Cults promote this in many ways. They instil self-doubt in individuals, honouring only the leader’s perspective and ostracising any members who express opposing ideas. This creates a situation where questioning the group becomes synonymous with questioning yourself. Cult leaders gaslight individuals who leave or express doubts, causing other members of the group to overthink their own thoughts before vocalising them. This causes an internal disconnect of an individual’s introspective process.When we add the isolation from former social groups and families, it creates a dangerous echo chamber of the cult leader’s thoughts and ideals, no matter how uncomfortable or out of the ordinary it is. This makes people afraid to speak up even if they have strong feelings. They are forced to silence their natural sense of caution and doubt, burying  their inner screams that something's wrong.


The cult mindset is eerily similar to an abusive relationship.  Both involve a gradual loss of freedom, pressure to conform, and a fear of speaking up.  There's a constant push to ignore doubts, fueled by moments of "good times"- the love bombing and initial honeymoon period with relationships and cults  keeps one hoping things will improve.


Whether it is a cult or an abusive relationship, when you’re in too deep, it can be disorienting. You may hyper focus on the time, money, and emotions invested, and be afraid to admit  that it might be harmful in the larger scheme of things.Escaping a cult (or an abusive relationship) is not only about introspection and critical thought about beliefs;it’s about recognizing the fear and defensiveness surrounding them.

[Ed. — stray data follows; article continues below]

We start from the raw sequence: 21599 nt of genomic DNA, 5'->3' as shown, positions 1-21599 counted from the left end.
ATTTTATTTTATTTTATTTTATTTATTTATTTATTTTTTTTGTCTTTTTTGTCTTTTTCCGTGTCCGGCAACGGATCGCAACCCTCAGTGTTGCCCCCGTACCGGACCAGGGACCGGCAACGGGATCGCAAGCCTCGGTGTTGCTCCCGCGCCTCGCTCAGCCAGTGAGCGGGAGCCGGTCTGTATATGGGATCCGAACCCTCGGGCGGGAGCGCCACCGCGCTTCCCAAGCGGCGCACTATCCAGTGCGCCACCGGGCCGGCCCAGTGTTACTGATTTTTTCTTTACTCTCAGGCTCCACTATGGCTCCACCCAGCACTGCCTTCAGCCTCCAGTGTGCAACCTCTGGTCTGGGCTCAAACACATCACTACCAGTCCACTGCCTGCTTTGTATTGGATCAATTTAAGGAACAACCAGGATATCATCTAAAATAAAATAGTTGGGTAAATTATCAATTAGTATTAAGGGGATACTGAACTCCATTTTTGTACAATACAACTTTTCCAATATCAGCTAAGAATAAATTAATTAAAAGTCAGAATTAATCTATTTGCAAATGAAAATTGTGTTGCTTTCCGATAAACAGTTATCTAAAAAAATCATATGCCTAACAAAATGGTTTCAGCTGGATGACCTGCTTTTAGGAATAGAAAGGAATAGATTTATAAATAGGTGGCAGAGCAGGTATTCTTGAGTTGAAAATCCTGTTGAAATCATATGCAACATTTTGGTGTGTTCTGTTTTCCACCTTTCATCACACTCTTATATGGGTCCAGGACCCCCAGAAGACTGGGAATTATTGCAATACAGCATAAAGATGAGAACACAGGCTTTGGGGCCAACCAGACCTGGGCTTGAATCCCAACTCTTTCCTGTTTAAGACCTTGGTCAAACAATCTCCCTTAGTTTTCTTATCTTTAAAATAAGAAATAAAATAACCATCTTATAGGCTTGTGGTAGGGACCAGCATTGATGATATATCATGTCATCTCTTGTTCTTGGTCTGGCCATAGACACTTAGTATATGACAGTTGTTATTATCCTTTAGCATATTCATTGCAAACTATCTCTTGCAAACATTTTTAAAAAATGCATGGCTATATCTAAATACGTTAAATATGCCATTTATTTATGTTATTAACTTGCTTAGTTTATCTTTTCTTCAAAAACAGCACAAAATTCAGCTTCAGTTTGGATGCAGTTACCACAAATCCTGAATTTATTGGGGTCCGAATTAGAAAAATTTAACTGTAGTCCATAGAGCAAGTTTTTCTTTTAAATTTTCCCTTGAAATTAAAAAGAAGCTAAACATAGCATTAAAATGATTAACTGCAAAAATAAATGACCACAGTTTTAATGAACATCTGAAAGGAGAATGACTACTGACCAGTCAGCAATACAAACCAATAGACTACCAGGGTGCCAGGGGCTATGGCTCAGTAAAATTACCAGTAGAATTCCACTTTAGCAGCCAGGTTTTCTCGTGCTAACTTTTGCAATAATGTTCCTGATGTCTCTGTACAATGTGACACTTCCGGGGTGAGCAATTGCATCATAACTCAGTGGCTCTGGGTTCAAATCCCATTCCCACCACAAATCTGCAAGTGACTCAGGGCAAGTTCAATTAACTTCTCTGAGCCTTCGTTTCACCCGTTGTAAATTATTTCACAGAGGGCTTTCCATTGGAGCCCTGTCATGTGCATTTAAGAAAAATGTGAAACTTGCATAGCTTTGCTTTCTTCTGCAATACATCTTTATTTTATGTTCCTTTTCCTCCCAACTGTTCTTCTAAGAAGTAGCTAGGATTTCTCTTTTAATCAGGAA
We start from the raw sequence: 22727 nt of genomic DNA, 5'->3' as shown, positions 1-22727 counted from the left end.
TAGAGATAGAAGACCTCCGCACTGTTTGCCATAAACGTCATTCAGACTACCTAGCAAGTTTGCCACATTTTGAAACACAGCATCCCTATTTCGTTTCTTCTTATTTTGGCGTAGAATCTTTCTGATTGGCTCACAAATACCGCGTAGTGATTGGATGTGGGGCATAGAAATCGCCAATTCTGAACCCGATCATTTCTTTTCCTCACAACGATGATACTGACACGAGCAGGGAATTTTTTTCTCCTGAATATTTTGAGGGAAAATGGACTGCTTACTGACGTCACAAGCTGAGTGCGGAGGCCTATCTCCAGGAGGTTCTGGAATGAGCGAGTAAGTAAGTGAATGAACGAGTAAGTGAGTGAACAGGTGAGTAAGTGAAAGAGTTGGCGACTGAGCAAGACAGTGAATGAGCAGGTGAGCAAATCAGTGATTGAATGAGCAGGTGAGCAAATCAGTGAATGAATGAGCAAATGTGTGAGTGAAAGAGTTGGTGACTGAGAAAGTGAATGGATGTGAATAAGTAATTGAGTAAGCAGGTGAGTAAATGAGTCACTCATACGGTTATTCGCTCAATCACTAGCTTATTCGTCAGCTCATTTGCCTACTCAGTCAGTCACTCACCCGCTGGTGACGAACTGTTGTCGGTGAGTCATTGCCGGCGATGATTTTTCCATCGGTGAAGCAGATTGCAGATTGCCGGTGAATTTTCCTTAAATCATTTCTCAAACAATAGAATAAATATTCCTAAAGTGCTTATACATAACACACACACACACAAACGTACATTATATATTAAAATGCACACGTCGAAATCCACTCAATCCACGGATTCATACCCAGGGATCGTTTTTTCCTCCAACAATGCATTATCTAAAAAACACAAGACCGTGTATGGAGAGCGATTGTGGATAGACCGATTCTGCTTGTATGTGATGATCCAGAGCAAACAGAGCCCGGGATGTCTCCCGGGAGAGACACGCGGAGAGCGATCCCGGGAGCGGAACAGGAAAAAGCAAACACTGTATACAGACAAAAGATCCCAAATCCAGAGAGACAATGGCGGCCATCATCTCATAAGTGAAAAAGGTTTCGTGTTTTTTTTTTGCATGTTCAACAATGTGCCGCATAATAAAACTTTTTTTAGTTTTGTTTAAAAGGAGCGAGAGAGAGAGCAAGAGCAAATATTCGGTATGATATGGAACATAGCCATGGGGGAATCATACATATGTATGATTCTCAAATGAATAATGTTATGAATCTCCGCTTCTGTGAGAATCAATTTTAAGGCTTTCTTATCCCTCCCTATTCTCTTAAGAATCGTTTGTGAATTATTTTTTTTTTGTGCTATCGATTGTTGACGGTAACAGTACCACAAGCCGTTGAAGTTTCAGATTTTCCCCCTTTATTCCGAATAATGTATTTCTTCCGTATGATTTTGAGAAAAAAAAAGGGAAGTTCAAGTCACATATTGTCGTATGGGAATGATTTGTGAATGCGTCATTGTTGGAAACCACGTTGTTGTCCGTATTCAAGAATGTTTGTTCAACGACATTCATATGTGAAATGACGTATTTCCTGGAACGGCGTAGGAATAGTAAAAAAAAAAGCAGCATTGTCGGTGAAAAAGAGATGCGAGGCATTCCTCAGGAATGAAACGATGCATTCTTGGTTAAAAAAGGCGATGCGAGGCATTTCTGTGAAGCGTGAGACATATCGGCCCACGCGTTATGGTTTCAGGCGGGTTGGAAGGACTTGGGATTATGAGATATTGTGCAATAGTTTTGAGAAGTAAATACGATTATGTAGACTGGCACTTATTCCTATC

Breaking free of this dynamic can be difficult, here is how you can start - 

  • Listen to your feelings. When you hear opposing viewpoints, what emotions arise? Are you afraid of being wrong, or losing something important? Understanding these feelings can be the first step to challenging them.
  • Is secrecy a part of the dynamic? Hiding things adds stress and is a red flag. Ask yourself why you're keeping things secret.
  • What needs are they fulfilling? Often, defensiveness comes from fearing the loss of something the group/relationship provides. Identify those needs and explore ways to meet them healthily outside the group.
  • Shame is a common feeling, but don't let it stop you. Anyone can be drawn into a controlling situation. It's okay to seek help.
  • Talk about your doubts and vulnerabilities. Reach out to trusted friends and family outside the group.
  • Question isolation. Strong social connections are crucial. Think about how cutting off loved ones affects your well-being.

Cults have been around for a long time.While some can be fun, some can be scary. We don’t need to live in fear of them, but we can be cautious. Being aware and recognizing the subtleties of what is happening to you can help to protect you.  


  1. Kropveld, E. (n.d.). Governments and Cults [Reference]. International Cultic Studies Association. Retrieved April 24, 2024, from ICSA Home:
  2. (2024, February 15). How Being in a Cult Can Affect Your Mental Health. Retrieved April 24, 2024, from
  3. Rousselet, M., Duretete, O., Hourdouin, J.B., & Grall-Bronnec, M. (2017, November). Cult membership: What factors contribute to joining or leaving? Psychiatry Research, 257, 27-33. Retrieved July 22, 2023, from
  4. Petric, D. (2018, September). Gaslighting and the knot theory of mind. Research Gate. Retrieved July 22, 2023, from
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Meet the Author

Zena Yarde


Zena's not one for idle chit-chat, often taking things a bit too seriously (is there even another way?). She's fully dedicated to her cats (or let's say she's a bit of a crazy cat lady), enjoys the simple things, family time, sunsets, the ocean, a good nap, observing plants and people (in the non-creepy way), and the occasional solitude.